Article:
The Royal Albert Hall has launched its 150th anniversary celebrations with a stirring new short clip highlighting memorable moments from its past – you can watch the Mick Jagger-narrated video below.
Directed by Tom Harper and scored by the Academy Award-winning composer Steven Price, Your Room Will Be Ready pairs footage of the empty Royal Albert Hall – which has been closed since the coronavirus outbreak last March – with more than 40 pieces of archive event footage from 1933 to the present.
Your Room Will Be Ready also features Jagger reciting W.H. Auden’s poem For Friends Only, which plays over archive footage of the likes of Adele, Jimi Hendrix, Freddie Mercury, Iggy Pop, Florence & The Machine and Led Zeppelin all performing at the legendary London venue.
“Without doubt the Royal Albert Hall is one of the greatest concert venues in the world and so I was delighted to be asked to read a short poem by W.H. Auden as part of this excellent short film by Tom Harper,” Jagger said in a statement about Your Room Will Be Ready, which you can watch below.
“I have some wonderful memories of performing there with the Stones in the 1960s when once or twice it did get a bit wild, with enthusiastic fans joining us onstage and almost bringing the show to an abrupt end – but we soldiered on and had a great time.”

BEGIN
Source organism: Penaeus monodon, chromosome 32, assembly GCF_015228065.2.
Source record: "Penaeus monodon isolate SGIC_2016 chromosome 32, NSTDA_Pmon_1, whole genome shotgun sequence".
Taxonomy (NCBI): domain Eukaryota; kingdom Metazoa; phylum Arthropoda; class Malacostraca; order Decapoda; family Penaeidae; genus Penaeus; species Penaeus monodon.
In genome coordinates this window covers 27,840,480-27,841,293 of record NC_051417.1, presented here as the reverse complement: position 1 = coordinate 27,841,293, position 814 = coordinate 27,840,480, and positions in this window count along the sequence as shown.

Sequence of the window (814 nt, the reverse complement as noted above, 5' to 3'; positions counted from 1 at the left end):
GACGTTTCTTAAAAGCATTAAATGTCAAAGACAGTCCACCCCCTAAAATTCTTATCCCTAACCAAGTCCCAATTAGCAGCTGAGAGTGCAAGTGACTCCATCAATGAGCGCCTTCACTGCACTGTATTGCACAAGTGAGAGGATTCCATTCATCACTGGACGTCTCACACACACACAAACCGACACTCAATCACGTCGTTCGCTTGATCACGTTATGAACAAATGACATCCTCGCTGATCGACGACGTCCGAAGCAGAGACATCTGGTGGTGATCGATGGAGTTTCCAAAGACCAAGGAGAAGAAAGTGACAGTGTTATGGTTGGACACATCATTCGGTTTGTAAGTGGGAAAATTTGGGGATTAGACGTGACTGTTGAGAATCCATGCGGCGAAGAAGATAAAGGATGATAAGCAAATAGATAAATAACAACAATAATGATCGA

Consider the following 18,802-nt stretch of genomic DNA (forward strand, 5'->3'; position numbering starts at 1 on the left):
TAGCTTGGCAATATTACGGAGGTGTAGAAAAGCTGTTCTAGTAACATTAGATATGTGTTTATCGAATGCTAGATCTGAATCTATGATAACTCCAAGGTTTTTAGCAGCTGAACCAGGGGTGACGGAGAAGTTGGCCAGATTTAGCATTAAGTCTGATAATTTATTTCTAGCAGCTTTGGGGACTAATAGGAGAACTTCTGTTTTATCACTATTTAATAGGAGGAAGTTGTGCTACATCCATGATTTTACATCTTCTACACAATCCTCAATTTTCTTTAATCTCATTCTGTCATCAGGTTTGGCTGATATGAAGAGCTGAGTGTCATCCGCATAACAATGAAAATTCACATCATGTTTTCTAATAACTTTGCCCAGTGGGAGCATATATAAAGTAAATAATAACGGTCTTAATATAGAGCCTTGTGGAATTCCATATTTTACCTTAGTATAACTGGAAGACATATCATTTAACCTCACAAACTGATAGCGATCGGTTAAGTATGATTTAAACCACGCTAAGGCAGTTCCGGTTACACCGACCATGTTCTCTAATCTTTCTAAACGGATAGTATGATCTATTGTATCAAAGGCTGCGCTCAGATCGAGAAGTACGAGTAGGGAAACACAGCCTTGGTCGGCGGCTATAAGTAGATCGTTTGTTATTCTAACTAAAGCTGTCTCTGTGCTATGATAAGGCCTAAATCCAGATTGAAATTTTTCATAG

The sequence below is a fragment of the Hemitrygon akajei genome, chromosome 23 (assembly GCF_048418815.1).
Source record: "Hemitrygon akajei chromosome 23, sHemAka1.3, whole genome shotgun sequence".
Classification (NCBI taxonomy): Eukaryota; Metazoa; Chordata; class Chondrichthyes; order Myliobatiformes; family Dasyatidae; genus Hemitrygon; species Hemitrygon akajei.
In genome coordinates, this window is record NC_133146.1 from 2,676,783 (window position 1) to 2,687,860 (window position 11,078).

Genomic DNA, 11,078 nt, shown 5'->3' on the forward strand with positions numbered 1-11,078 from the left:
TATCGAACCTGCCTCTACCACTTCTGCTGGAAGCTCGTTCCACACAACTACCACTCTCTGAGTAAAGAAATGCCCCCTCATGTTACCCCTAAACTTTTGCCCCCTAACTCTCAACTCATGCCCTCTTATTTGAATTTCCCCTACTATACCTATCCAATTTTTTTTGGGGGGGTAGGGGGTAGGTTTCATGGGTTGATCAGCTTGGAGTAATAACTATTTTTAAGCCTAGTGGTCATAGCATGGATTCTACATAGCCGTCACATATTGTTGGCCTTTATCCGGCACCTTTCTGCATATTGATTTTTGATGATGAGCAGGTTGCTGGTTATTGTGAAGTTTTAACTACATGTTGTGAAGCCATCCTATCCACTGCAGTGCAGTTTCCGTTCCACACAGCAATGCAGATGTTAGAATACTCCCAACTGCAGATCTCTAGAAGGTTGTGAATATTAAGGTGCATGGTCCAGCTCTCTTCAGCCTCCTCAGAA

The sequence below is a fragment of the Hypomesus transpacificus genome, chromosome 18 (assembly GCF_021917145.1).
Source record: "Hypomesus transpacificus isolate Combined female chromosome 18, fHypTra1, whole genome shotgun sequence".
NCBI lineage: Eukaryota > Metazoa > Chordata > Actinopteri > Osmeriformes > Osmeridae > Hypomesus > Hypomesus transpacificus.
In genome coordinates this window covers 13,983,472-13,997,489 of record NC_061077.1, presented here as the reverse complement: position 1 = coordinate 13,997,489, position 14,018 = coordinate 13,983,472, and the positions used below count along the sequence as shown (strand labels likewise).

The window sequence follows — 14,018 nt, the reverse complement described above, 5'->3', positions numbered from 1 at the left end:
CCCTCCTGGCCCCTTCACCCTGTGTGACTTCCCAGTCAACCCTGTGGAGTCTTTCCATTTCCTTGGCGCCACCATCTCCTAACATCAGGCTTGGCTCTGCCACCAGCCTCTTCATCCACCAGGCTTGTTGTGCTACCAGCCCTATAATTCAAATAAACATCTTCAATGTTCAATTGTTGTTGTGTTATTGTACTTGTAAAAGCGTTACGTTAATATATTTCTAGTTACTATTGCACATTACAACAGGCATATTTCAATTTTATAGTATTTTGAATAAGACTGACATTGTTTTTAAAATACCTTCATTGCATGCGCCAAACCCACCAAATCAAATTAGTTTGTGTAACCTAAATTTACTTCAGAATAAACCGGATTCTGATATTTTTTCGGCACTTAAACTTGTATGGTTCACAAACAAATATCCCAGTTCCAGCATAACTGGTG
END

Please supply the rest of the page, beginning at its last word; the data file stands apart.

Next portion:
Tom Harper added: “I have desperately missed live performance – there is something electric and fundamentally human about the shared experience of being in a room surrounded by other people, part of an audience. The Royal Albert Hall is a magnificent building even when it’s empty, but what makes it truly special is the connection it fosters through those shared experiences.
“That is what this film is about; not only a celebration of performances from the Hall’s glorious past, but also the sense of anticipation of some of the things to look forward to when we can be together again.”
Your Room Will Be Ready is the first event of the Royal Albert Hall’s 150th anniversary celebrations, which will extend into 2022 and include major commissions from British artists, headline performances by a host of much-loved musicians and a series of showcases promoting the next generation of talent.
The Royal Albert Hall’s doors remain closed for the first time since the Blitz, with the charity losing £34 million in income and cancelling more than 330 auditorium shows since last year. The Hall will still be closed on its birthday, March 29.
Back in July the Royal Albert Hall’s CEO Craig Hassall said the situation is “the most perilous the Hall has ever faced”.